Discipleship, mentorship and training which empowers African women for ministry in the diaspora


  • Naar M’fundisi-Holloway




Discipleship, Mentorship, Diaspora, Mission, Reverse Mission


Various factors contribute to people migrating from the global south to the west. In addition to factors like war, economics and education, some migrate because they feel called to engage in ministry in the west. At the heart of mission in the diaspora are women who either start ministries on their own or with their spouses. This paper is informed by narratives provided by these women collected through interviews to outline the challenges of engaging in ministry in the diaspora and the type of discipleship, mentorship and training they would require to enable their ministries to flourish. It also shows how in addition to reliance on the Holy Spirit to guide their ministries, these women adopt an entrepreneurial approach in accessing mentorship from local diaspora networks. This paper contributes to the broader discussion around discipleship and mentorship which prepares missionaries for mission in diaspora contexts, also referred to as Reverse Mission.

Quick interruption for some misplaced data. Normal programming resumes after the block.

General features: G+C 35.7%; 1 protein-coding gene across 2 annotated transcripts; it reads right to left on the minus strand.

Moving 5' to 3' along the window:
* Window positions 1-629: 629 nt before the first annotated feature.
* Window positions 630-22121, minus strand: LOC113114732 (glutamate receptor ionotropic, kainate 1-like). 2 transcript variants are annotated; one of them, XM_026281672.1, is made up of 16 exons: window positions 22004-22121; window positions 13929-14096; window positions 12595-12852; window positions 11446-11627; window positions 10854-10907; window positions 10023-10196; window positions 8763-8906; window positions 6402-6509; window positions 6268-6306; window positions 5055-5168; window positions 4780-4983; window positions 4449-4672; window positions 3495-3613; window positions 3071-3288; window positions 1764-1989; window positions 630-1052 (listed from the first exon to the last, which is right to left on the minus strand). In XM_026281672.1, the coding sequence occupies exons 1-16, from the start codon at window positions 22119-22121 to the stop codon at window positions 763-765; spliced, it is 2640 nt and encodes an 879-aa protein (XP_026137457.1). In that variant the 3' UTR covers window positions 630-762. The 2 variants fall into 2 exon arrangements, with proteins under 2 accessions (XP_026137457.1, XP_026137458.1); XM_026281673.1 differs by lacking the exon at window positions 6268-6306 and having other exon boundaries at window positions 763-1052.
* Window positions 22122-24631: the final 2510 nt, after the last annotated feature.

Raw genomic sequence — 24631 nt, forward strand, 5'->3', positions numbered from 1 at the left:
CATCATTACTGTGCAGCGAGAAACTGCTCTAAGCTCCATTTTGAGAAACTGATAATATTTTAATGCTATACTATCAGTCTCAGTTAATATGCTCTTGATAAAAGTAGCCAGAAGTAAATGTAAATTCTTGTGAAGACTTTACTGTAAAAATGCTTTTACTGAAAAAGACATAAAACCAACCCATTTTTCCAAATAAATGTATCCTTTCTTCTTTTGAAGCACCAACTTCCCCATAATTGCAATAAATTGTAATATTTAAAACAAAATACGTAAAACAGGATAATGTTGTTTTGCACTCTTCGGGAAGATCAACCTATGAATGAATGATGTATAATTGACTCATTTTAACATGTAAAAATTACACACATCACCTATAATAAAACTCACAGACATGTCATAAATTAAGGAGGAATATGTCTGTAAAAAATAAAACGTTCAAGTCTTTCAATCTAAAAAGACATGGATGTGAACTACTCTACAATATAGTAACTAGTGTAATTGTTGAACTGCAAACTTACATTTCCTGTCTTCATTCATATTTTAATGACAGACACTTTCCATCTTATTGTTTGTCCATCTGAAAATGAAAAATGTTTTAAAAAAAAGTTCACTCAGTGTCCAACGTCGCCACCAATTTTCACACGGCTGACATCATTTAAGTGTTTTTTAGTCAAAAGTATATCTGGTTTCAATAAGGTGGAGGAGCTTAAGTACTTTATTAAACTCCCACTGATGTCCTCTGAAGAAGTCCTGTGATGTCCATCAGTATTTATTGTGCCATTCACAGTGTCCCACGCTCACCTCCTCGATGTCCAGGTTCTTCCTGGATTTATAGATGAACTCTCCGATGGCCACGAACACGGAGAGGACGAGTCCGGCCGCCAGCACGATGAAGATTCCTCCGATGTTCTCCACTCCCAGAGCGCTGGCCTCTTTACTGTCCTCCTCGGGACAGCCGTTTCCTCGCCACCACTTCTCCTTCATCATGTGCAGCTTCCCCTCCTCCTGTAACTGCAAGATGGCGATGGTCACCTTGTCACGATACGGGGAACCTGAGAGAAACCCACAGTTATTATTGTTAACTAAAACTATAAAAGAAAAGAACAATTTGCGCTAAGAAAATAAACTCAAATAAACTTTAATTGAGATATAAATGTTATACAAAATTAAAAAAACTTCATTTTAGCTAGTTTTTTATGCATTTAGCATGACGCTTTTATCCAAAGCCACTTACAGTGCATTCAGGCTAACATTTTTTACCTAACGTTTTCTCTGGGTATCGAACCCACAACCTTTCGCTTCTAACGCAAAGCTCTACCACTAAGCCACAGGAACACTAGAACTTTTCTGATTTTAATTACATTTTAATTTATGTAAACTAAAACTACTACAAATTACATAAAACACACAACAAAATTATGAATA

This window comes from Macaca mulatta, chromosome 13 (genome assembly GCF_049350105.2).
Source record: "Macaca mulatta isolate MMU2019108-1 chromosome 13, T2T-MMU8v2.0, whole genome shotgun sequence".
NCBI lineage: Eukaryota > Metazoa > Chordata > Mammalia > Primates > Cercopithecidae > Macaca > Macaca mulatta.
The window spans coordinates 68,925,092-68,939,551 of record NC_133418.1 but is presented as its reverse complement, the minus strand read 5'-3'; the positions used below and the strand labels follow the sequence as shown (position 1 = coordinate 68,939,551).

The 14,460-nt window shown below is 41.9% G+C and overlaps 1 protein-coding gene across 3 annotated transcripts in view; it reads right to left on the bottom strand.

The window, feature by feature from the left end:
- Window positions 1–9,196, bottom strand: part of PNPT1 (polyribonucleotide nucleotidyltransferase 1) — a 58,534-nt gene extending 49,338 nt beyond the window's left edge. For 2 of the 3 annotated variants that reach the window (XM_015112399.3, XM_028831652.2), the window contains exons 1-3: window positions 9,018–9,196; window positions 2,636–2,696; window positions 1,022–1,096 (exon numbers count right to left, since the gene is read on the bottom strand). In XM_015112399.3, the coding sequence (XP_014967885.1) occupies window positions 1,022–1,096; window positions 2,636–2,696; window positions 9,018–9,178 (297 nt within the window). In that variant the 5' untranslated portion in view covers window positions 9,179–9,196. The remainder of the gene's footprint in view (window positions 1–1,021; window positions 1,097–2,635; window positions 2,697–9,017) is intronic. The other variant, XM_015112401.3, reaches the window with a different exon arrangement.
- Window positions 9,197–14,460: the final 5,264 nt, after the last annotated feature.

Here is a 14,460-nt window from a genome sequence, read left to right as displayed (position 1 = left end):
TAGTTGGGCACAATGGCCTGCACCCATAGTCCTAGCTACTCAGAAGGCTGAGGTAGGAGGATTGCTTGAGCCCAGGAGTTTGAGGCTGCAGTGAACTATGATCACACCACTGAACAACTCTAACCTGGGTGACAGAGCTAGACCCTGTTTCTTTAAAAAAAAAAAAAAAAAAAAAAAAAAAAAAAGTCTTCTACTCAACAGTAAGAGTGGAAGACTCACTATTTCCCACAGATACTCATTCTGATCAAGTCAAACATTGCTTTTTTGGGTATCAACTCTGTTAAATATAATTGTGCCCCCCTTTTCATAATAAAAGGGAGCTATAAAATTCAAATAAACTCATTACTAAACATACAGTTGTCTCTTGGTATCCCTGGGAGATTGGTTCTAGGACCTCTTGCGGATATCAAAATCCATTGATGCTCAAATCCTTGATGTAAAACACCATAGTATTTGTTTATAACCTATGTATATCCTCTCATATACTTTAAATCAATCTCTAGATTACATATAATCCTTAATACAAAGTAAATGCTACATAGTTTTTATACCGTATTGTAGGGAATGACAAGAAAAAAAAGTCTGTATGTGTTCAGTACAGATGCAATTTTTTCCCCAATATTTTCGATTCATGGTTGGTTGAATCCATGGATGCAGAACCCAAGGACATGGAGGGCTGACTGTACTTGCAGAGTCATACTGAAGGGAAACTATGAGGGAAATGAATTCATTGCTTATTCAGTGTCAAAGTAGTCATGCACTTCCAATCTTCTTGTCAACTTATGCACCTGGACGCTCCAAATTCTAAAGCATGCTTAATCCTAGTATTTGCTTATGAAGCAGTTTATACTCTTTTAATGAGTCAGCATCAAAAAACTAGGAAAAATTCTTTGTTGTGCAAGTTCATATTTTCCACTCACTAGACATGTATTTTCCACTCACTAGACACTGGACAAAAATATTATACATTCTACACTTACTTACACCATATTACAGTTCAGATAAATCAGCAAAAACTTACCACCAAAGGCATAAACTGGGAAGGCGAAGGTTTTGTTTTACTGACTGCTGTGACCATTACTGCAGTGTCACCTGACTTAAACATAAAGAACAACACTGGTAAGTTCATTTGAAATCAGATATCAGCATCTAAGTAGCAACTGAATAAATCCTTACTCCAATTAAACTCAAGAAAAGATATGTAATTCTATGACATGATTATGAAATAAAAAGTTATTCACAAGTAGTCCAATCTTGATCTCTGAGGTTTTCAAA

Author Biography

Naar M’fundisi-Holloway

Dr Naar M’fundisi-Holloway is an Action Researcher at the Territorial Headquarters of The Salvation Army in London. Before that, she worked as a qualified secondary school teacher of Religious Education, Philosophy and Health and Social Care in Birmingham UK. She completed her PhD at the University of Birmingham (UK) in Theology looking at Pentecostal and Charismatic Christianity in Zambia focusing on its interface with politics and HIV/AIDS. She is the author of Pentecostal and Charismatic Christianity and Civic Engagement in Zambia (Palgrave Macmillan, 2018). Naar is a married mother of one and a native Zambian who lives in the United Kingdom.




How to Cite

M’fundisi-Holloway, Naar. 2022. “Discipleship, Mentorship and Training Which Empowers African Women for Ministry in the Diaspora”. Ecclesial Futures 3 (1):41-57. https://doi.org/10.54195/ef12150.